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Cambridge University Computer Laboratory

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The Video Collection

The lab often made videos to summarise progress in our projects. The collection goes back to 1989, and the quality varies considerably. Some were amateur videos, while others were recorded and edited by professionals.

Sentient Computing - MobiCom 2000

Sentient Computing - MobiCom 2000 (August 2000)

The Active Bats are now deployed throughout the building. We have used this to build a sentient computing system in which the environment is the interface: accurate, consistent and ubiquitous. For a shorter edited version of the MobiCom video
Download - (MPEG-1 27MB)
For the full version
Download - (MPEG-1 QSIF 63MB)

Sentient Computing

Sentient Computing (May 1999)

The integration of Active Bats and other sensors is made possible by using an object model of the environment. Together with an API for programming with spatial relationships, they enable a style of programming called sentient computing.
Download - (MPEG-1 QSIF 23MB)


Cyberspice (September 1998)

This summer student project took a fun application of our low-power low-range radio project called pen and made a well-engineered demonstration from it.
Download - (MPEG-1 QSIF 5MB)

DART Shoebox

DART Shoebox (September 1998)

The DART project builds systems which allow indexing and retrieval of multimedia from large archives. In this example application we applied DART technology to the problem of the storing and finding pictures in personal photographic collections. Speech annotations are attached to the photos. The speech is then automatically recognised so that photos can be searched for and retrieved using keywords. Image content can also be used to retrieve photos from the archive.
Download - (MPEG-1 QSIF 16MB)

Ultrasonic Location Sensing

Ultrasonic Location Sensing (September 1998)

Small, wearable devices known as Active Bats and ceiling-mounted ultrasonic sensors are used to follow the time-varying 3D position of people and objects in a building.
Download - (MPEG-1 QSIF 15MB)

Virtual Network Computing

Virtual Network Computing (1998)

VNC is a remote display system which allows you to view a computing 'desktop' environment not only on the machine where it is running, but from anywhere on the Internet and from a wide variety of machine architectures.
Download - (MPEG-1 QSIF 21MB)

Network Computer Architectures

Network Computer Architectures (1996)

Network computers can present a simpler and more manageable interface to the user. The ATM network computer developed at our lab was a stateless device which combined a pen interface with a network-remoted windowing system. It was also a high-bandwidth networked multimedia display. In contrast a purely software development, the Virtual Network Computer, requires only a Web browser to interact with a windowing system running back at base.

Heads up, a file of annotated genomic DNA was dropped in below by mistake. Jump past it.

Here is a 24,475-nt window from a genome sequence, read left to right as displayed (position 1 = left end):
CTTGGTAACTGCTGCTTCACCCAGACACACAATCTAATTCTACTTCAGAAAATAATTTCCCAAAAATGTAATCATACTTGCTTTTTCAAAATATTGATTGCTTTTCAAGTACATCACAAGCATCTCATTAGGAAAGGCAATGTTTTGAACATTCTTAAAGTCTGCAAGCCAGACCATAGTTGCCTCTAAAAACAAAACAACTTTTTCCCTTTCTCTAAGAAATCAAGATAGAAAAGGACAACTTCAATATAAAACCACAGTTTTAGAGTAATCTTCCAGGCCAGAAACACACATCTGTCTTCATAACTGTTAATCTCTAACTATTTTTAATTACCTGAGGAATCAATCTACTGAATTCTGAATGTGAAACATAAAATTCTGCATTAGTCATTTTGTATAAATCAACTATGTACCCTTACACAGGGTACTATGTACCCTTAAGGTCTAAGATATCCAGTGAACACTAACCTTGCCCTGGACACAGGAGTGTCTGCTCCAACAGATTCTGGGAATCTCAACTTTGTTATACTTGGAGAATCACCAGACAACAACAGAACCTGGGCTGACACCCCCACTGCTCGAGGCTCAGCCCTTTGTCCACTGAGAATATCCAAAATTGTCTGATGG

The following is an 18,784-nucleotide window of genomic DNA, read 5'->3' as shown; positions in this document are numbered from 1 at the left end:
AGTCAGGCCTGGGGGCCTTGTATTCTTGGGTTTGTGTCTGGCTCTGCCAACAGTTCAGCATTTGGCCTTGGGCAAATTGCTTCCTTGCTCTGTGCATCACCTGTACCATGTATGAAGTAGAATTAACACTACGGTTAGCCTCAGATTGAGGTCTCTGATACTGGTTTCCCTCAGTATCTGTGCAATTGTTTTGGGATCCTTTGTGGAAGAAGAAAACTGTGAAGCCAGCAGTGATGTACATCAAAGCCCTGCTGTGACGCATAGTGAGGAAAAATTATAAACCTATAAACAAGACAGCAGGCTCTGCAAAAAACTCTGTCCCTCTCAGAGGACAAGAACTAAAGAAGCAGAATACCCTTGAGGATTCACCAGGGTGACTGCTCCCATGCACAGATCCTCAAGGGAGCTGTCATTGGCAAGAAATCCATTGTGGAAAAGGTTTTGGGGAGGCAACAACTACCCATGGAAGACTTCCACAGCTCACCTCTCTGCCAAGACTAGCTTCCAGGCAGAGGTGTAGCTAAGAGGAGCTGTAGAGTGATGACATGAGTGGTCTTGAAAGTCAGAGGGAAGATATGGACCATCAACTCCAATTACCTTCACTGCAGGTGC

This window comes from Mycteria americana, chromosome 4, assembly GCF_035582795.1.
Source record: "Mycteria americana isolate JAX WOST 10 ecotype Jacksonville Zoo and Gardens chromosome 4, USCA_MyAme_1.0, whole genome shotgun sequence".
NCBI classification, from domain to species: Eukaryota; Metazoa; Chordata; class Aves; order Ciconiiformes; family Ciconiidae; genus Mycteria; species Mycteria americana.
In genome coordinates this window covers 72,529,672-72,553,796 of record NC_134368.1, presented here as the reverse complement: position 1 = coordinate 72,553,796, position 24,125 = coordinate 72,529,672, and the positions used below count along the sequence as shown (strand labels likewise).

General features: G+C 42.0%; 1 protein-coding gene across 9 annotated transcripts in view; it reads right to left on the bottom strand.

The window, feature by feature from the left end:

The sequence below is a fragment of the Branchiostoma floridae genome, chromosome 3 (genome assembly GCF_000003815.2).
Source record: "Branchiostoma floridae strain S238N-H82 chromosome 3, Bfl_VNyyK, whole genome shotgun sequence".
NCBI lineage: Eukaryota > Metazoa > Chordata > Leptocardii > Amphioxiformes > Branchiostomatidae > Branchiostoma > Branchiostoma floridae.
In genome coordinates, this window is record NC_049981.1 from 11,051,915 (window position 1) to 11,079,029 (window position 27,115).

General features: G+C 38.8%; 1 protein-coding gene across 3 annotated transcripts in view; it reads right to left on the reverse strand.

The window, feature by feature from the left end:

Download - (MPEG-1 QSIF 31MB)

Video Mail Retrieval

Video Mail Retrieval (August 1996)

The large collections of video mail which accumulated during the Pandora and later the Medusa projects suggested a difficult retrieval problem. The Video Mail Retrieval project showed that it was practical to use a speech recognition system in combination with traditional text-based techniques to achieve useful retrieval rates.
Download - (MPEG-1 QSIF 21MB)

Modular Networked Multimedia

Modular Networked Multimedia (January 1996)

This video features new applications made possible by the Medusa approach of delivering large numbers of ATM multimedia streams to the desktop.
Download - (MPEG-1 QSIF 28MB)

The MEDUSA Applications Environment

The MEDUSA Applications Environment (December 1994)

The Medusa project was based on a low-cost ATM network designed and prototyped at the lab. Many multimedia peripherals were developed which plug directly into the network. Modular software allowed rapid prototyping of new applications.
Download - (MPEG-1 QSIF 24MB)


Teleporting (July 1994)

Teleporting allowed us to experiment with the idea of mobile user interfaces. Users can interact with their existing X applications at any X display.
Download - (MPEG-1 QSIF 21MB)


Pandorino (1992)

The Pandora networked-multimedia hardware was repackaged as a smaller, more convenient design. 25 multimedia workstations were installed at sites around Cambridge and the videophone and videomail applications became part of the daily routine of a community of users.
Download - (MPEG-1 QSIF 22MB)

The Active Badge System

The Active Badge System (April 1992)

The Active Badge was conceived, designed and prototyped at our lab between 1989 and 1992. It was the first of a series of research projects investigating mobility and location technology.
Download - (MPEG-1 QSIF 27MB)

Active Badge on ``Beyond 2000''

Active Badge on ``Beyond 2000'' (March 1992)

The Active Badge was conceived, designed and prototyped at our lab between 1989 and 1992. It was the first of a series of research projects investigating mobility and location technology. This clip is taken from the Australian TV series "Beyond 2000".
Download - (MPEG-1 QSIF 20MB)


Pandora (November 1990)

By 1990 multi-streamed multimedia running across the Cambridge Ring high speed network was in regular use at sites across Cambridge. The Pandora system provided videophone and videomail services seamlessly integrated with the X Windowing System.
Download - (MPEG-1 QSIF 46MB)

Pandora Envisionment

Pandora Envisionment (July 1989)

This envisionment video was made while the Pandora project was still in development. It helped stimulate a debate on the possibilities of the new field of networked multimedia.
Download - (MPEG-1 QSIF 17MB)

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